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Philadelphia schools move forward with in-person learning for all students despite delta variant

Students, teachers will be required to wear face masks when they return Aug. 31. Weekly COVID testing will be mandatory for district employees.

Philadelphia Superintendent William Hite crouches down next to students in a hallway at Science Leadership Academy.

Philadelphia Superintendent William Hite shown engaging with students. He and district officials said Friday they are confident schools will be able to reopen safely Aug. 31.

Darryl Murphy / The Notebook

Philadelphia school officials are moving forward with plans to reopen for in-person learning Aug. 31 and will require students and teachers to wear masks. All employees also will undergo mandatory weekly COVID testing.

After more than 18 months of remote or hybrid learning, about 150,000 Philadelphia students are expected to return to classes. But that’s not happening without concerns over the delta variant, which has increased cases across the city.

Returning students also will see an increased level of counseling support to help them cope with personal setbacks due to the pandemic, Philadelphia Superintendent William Hite said during a press briefing at Benjamin Franklin High School on Friday.

“We will be providing a much needed infusion of social-emotional support and services to our students, with an emphasis on students who have been heavily impacted by rising violence in our city,” said Evelyn Nuñez, district chief of schools.

Funding for the added support will come from the COVID relief money the federal government has allocated for K-12 schools across the U.S.

Superintendent William Hite stands on a stage with a blue curtain with four other people next to him.

Superintendent William Hite at Benjamin Franklin High School Friday with a parent and education officials. The district plans for all grades to return for in-person learning in the fall.

Johann Calhoun / Chalkbeat

Hite said the district will monitor cases and continue to follow revised guidelines from the Philadelphia Department of Public Health, or PDPH, and the U.S. Centers for Disease Control and Prevention.

“I also want to take this time to continue to encourage all staff to get vaccinated as soon as possible to benefit their own personal health and the health of those around them.”

The CDC announced Tuesday that all students and staff should wear masks inside schools, regardless of vaccination status. The move was an acknowledgment that slowing vaccination rates and the highly contagious delta variant are complicating plans for a more normal start to the school year.

Asked if the district would consider making the vaccine mandatory for teachers, Hite said that’s not an option. “We keep investigating our ability to do that and just don’t feel that is something that we can do now,” he said.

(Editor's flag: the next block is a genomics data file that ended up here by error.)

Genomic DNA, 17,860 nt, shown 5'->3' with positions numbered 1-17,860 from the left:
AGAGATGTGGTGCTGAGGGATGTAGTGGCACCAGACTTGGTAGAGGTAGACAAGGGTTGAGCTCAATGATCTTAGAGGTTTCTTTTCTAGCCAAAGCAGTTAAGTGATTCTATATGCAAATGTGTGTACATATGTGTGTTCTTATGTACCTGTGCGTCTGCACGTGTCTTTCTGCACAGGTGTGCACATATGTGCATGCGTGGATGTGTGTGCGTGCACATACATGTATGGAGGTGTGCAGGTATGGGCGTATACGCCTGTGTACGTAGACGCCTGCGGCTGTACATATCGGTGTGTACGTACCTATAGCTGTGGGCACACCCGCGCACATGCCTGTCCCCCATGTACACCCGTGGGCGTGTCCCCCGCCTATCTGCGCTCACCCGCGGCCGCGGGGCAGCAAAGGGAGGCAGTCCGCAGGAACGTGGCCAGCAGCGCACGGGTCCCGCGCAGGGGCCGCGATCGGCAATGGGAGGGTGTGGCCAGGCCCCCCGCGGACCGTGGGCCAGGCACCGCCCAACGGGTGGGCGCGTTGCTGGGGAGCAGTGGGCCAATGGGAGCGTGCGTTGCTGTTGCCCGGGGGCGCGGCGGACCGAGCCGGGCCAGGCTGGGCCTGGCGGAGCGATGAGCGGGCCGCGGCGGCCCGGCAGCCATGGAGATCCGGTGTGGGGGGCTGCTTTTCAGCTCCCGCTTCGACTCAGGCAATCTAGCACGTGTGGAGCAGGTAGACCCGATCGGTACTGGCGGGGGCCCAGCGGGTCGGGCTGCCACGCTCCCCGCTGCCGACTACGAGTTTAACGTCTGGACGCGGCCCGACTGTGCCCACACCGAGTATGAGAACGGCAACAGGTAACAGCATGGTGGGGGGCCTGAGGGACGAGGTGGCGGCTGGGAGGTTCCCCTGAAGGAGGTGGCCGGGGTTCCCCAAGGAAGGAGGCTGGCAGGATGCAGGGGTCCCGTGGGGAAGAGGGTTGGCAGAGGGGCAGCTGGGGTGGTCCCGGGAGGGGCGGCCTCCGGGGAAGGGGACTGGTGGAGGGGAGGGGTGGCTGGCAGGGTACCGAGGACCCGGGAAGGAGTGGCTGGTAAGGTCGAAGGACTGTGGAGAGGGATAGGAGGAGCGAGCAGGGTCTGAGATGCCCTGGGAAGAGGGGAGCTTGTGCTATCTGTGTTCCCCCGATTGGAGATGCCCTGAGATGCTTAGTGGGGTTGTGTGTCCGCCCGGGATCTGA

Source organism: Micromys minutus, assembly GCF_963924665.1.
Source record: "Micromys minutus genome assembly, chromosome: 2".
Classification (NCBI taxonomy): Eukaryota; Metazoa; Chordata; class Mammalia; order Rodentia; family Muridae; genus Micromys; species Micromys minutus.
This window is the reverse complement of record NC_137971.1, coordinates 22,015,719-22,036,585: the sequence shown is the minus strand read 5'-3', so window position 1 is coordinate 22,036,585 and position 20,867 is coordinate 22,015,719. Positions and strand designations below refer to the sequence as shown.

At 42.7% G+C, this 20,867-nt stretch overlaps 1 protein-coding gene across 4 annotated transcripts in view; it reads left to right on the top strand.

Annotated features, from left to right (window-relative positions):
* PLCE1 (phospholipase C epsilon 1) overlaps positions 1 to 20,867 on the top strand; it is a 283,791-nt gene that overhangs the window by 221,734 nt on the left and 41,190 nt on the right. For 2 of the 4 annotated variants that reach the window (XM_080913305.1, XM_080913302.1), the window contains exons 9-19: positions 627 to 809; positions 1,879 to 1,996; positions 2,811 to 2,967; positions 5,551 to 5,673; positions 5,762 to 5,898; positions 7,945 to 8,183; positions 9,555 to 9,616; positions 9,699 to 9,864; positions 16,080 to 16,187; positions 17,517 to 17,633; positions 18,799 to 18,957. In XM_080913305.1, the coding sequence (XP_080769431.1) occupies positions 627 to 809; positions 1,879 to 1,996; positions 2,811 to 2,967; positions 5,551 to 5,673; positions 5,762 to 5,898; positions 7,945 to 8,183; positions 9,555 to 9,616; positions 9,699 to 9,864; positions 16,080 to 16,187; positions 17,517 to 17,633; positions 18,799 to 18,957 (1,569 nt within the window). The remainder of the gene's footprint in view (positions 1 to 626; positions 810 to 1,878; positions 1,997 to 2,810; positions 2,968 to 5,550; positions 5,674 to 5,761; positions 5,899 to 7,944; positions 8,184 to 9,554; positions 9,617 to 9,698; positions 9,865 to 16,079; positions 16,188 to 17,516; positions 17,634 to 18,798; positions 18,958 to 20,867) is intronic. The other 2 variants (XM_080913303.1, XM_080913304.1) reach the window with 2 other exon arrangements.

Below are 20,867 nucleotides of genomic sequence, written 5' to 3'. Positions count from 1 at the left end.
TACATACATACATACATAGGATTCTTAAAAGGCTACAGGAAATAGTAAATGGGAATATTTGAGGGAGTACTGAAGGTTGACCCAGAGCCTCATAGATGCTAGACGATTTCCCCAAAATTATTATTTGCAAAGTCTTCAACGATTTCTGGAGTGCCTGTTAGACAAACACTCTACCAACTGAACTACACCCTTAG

Hite was unable to say how many teachers have received the vaccine, but the district stated this week that almost half of its employees have taken advantage of vaccine appointments with Children’s Hospital of Philadelphia.

The district implemented a COVID tracker after concerns from parents and teachers who wanted a system to monitor outbreaks during hybrid learning. District officials told Chalkbeat “the COVID tracker has been effective at providing up-to-date information on COVID cases in our schools and helpful in ensuring that families feel confident about sending their children to school. We will continue to use it once school begins as part of our comprehensive multi-layer approach to the safety and protection of students and staff.”

Ventilation and air quality topped concerns for teachers earlier this year. Hite said the district is moving forward with its new air and surface purifiers despite criticism from a local air expert.

“We’ve been working hard throughout the summer to ensure that every school has many safety layers in place with air and surface purifiers in all instructional spaces,” he said.

Missing students was another issue during the pandemic year. The district estimated around 6,000 students were not enrolled last year, with half of those being kindergartners. Hite told Chalkbeat the district has increased its outreach to find those students and is working with the Department of Human Services and Office of Children and Families to re-engage those students.

Families who believe their child’s return to in-person learning poses a serious threat will have the option of enrolling the student into the district’s virtual academy, or PVA. The program is expanding to include students in kindergarten through fifth grade for this school year.

Students who enroll in PVA will engage in all independent learning on their own schedule using learning resources provided by an assigned teacher. Families have until Aug. 13 by 5 p.m. to register, Nunez said.

As he heads into his 10th year as superintendent, Hite said he’s excited to “welcome children back.”

“All I can think about now is how do we get children back into schools full time and making sure they are safe,” Hite said.

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